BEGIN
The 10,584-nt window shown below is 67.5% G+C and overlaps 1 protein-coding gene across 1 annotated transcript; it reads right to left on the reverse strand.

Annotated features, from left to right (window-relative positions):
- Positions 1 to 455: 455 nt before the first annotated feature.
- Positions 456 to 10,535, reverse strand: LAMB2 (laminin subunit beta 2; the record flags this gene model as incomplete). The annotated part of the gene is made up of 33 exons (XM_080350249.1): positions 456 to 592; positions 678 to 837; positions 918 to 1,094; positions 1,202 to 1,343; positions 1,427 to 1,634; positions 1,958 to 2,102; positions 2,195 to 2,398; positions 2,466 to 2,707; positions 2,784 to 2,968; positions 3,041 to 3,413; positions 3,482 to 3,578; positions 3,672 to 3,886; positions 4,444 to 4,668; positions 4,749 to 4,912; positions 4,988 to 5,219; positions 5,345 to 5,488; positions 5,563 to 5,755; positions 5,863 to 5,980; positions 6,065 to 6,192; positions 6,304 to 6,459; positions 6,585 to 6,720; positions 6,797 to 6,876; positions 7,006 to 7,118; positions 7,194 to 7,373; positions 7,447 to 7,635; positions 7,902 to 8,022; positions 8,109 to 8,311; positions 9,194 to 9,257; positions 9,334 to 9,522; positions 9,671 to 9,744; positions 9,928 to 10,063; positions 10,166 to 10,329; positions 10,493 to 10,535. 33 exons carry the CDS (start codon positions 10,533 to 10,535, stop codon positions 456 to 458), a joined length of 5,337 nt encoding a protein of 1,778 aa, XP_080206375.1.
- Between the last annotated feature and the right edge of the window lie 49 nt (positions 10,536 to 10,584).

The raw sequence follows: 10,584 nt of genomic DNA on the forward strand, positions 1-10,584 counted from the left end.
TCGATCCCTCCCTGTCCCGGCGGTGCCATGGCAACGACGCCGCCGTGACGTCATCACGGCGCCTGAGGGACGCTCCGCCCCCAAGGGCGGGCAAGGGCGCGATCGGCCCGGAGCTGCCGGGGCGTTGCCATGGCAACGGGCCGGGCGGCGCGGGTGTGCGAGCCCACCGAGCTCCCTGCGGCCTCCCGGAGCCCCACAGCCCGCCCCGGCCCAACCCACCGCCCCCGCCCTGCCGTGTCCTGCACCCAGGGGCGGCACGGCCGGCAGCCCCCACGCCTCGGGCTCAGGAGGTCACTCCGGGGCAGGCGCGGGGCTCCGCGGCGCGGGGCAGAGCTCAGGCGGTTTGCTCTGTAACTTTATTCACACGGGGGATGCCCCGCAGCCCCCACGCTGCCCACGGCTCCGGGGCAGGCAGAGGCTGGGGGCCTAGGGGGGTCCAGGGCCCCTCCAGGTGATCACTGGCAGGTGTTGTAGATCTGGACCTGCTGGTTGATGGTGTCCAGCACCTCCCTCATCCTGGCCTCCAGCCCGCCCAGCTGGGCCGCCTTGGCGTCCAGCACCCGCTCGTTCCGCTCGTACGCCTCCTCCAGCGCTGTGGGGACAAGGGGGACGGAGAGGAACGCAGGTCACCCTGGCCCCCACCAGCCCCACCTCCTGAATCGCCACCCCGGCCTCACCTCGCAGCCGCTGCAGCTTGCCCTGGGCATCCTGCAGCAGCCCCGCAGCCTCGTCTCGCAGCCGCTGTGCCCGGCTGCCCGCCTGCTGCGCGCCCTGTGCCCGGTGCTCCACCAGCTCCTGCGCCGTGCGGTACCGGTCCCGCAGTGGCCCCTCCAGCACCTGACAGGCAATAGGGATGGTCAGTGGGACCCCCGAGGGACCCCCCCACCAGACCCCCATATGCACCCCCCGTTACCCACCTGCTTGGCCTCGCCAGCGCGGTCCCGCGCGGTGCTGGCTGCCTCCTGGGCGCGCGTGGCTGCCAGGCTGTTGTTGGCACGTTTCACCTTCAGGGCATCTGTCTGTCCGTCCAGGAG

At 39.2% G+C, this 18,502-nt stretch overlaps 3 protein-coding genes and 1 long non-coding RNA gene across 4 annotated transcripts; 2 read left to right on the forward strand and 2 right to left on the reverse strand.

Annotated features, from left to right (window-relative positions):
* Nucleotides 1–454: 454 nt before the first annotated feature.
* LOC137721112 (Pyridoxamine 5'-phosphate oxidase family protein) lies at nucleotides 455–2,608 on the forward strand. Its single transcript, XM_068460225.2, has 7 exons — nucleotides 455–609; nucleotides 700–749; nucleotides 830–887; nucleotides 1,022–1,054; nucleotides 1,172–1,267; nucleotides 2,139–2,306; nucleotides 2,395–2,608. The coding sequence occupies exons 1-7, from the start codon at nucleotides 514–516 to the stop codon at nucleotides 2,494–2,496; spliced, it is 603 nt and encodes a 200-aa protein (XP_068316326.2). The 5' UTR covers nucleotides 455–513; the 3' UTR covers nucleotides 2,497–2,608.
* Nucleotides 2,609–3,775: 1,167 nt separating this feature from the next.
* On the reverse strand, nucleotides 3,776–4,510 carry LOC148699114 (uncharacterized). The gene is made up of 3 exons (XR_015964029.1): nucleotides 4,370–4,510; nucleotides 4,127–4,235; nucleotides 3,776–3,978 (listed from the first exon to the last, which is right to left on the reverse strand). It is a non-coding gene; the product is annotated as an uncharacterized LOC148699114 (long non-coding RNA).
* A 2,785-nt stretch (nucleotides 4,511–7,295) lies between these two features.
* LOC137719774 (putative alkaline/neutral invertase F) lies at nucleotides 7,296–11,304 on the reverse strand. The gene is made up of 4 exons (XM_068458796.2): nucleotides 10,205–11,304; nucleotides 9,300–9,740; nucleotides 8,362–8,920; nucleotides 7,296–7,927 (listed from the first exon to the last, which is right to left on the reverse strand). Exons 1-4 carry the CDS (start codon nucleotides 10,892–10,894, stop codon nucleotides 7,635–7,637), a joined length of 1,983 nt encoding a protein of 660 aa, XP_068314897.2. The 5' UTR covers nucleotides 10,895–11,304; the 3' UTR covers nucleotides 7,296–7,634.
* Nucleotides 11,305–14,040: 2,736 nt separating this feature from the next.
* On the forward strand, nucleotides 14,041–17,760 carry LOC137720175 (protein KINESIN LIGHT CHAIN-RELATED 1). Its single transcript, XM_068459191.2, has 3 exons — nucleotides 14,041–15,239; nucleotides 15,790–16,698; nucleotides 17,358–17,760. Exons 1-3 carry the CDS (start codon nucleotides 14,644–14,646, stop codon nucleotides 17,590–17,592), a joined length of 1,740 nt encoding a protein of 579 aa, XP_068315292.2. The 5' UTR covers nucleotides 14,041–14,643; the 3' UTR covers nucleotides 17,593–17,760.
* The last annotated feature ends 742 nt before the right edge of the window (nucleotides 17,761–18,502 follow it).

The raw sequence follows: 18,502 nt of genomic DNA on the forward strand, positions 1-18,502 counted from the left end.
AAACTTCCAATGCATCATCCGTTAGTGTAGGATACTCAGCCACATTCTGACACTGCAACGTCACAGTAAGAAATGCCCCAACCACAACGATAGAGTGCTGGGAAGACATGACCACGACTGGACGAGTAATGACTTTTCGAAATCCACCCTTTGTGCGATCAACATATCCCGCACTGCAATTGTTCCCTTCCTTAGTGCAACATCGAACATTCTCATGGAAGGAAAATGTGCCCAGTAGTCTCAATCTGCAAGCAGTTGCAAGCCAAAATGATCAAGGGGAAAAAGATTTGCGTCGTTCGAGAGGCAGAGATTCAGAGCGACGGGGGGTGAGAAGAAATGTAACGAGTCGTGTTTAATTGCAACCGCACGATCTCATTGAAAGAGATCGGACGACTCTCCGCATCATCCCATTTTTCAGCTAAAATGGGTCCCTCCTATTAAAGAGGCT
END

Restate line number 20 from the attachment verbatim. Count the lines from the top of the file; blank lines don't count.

AAACTTCCAATGCATCATCCGTTAGTGTAGGATACTCAGCCACATTCTGACACTGCAACGTCACAGTAAGAAATGCCCCAACCACAACGATAGAGTGCTGGGAAGACATGACCACGACTGGACGAGTAATGACTTTTCGAAATCCACCCTTTGTGCGATCAACATATCCCGCACTGCAATTGTTCCCTTCCTTAGTGCAACATCGAACATTCTCATGGAAGGAAAATGTGCCCAGTAGTCTCAATCTGCAAGCAGTTGCAAGCCAAAATGATCAAGGGGAAAAAGATTTGCGTCGTTCGAGAGGCAGAGATTCAGAGCGACGGGGGGTGAGAAGAAATGTAACGAGTCGTGTTTAATTGCAACCGCACGATCTCATTGAAAGAGATCGGACGACTCTCCGCATCATCCCATTTTTCAGCTAAAATGGGTCCCTCCTATTAAAGAGGCT